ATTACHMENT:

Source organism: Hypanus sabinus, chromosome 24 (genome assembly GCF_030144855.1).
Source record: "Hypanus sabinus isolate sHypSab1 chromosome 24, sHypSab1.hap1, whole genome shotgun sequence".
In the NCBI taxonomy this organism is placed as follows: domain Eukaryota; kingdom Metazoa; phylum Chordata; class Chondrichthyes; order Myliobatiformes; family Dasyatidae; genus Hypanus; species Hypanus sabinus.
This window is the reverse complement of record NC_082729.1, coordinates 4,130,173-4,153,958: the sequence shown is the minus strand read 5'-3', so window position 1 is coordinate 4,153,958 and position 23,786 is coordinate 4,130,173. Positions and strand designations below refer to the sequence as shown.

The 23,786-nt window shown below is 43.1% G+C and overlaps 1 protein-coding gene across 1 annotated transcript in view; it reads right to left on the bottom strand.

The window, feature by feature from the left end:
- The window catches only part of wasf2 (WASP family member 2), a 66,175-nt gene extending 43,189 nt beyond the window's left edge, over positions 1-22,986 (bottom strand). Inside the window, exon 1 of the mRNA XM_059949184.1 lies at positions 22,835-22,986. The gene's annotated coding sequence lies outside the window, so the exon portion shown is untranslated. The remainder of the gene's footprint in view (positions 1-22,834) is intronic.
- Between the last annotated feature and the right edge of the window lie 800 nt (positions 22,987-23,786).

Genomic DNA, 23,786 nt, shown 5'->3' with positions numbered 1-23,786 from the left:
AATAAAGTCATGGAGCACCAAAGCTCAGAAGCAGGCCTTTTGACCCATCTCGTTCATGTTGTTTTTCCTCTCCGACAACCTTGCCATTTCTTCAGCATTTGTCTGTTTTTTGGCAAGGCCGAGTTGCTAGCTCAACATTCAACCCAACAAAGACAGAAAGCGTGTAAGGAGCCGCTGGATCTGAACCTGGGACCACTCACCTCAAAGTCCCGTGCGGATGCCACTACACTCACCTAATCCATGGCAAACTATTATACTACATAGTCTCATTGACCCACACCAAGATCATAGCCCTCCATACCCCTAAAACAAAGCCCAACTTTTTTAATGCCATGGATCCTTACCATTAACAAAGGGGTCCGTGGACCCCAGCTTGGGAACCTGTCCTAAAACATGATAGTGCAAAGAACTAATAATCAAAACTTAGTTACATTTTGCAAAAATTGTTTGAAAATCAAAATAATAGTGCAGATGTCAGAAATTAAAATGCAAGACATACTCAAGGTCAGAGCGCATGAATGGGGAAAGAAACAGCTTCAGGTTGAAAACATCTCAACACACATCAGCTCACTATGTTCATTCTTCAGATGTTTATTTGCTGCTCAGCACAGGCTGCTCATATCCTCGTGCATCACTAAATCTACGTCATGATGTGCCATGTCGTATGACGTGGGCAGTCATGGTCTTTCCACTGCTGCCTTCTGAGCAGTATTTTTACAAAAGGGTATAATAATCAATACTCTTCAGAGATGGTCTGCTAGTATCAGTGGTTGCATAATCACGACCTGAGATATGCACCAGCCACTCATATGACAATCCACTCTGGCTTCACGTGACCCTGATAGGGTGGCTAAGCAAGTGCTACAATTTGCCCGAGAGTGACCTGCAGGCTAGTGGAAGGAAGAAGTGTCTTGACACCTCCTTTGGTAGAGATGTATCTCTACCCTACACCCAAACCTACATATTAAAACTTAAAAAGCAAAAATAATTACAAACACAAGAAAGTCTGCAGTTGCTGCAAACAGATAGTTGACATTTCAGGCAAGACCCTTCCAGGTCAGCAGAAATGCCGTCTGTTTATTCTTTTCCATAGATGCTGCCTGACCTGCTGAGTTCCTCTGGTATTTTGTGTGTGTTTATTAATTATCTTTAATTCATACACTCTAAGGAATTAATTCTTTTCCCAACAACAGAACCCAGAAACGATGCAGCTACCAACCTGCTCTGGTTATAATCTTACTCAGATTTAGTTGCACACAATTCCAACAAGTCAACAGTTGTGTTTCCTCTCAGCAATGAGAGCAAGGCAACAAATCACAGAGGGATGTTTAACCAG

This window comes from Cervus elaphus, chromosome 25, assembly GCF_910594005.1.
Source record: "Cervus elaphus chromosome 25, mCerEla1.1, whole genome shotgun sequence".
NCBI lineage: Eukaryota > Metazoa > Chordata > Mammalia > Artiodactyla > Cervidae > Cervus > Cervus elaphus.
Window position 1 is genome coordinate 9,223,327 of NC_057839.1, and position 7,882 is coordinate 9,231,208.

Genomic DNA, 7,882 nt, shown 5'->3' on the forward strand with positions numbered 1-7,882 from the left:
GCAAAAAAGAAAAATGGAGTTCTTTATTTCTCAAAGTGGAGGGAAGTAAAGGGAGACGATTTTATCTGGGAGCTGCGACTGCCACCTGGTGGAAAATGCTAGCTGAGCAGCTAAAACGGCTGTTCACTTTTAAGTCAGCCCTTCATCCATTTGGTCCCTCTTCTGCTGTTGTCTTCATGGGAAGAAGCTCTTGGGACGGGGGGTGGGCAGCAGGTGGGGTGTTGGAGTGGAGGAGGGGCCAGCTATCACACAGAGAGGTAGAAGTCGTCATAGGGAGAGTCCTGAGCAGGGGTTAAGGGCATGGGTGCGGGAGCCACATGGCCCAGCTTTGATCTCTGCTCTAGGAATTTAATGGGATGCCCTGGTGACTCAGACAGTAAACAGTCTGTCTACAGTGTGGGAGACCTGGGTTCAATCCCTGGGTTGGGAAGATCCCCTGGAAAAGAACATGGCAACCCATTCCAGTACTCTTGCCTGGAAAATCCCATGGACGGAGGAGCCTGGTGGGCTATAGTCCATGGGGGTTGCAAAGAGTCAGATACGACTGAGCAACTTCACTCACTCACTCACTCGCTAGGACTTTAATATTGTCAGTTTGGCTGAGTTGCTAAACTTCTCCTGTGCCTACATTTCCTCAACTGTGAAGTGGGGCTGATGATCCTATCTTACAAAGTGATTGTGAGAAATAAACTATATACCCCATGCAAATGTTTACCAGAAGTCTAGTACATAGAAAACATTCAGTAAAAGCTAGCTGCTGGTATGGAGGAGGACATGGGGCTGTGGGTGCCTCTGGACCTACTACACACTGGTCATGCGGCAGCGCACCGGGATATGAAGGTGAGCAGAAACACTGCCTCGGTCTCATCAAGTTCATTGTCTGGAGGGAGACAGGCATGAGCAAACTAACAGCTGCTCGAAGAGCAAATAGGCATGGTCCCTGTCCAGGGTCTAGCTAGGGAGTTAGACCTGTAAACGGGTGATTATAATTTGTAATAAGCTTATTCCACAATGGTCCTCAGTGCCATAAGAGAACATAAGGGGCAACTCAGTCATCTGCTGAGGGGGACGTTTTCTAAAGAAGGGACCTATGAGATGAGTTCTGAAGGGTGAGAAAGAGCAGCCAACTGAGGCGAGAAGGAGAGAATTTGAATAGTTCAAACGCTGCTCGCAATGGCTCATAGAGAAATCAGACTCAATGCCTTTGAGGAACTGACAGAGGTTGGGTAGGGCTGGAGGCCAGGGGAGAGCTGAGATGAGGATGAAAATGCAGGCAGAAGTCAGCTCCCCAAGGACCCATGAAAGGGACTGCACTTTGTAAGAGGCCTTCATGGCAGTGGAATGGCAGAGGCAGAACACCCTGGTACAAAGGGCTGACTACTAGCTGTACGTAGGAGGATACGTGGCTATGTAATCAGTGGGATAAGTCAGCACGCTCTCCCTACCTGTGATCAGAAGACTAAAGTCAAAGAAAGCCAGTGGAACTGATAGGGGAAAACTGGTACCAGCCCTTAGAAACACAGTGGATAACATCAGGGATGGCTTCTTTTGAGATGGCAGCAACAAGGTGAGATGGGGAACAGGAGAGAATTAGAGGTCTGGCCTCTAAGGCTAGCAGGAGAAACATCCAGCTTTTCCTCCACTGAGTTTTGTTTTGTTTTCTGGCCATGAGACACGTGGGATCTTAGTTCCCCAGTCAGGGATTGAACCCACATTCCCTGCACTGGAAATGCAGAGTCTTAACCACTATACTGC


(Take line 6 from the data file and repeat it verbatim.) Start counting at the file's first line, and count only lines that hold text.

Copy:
The window, feature by feature from the left end: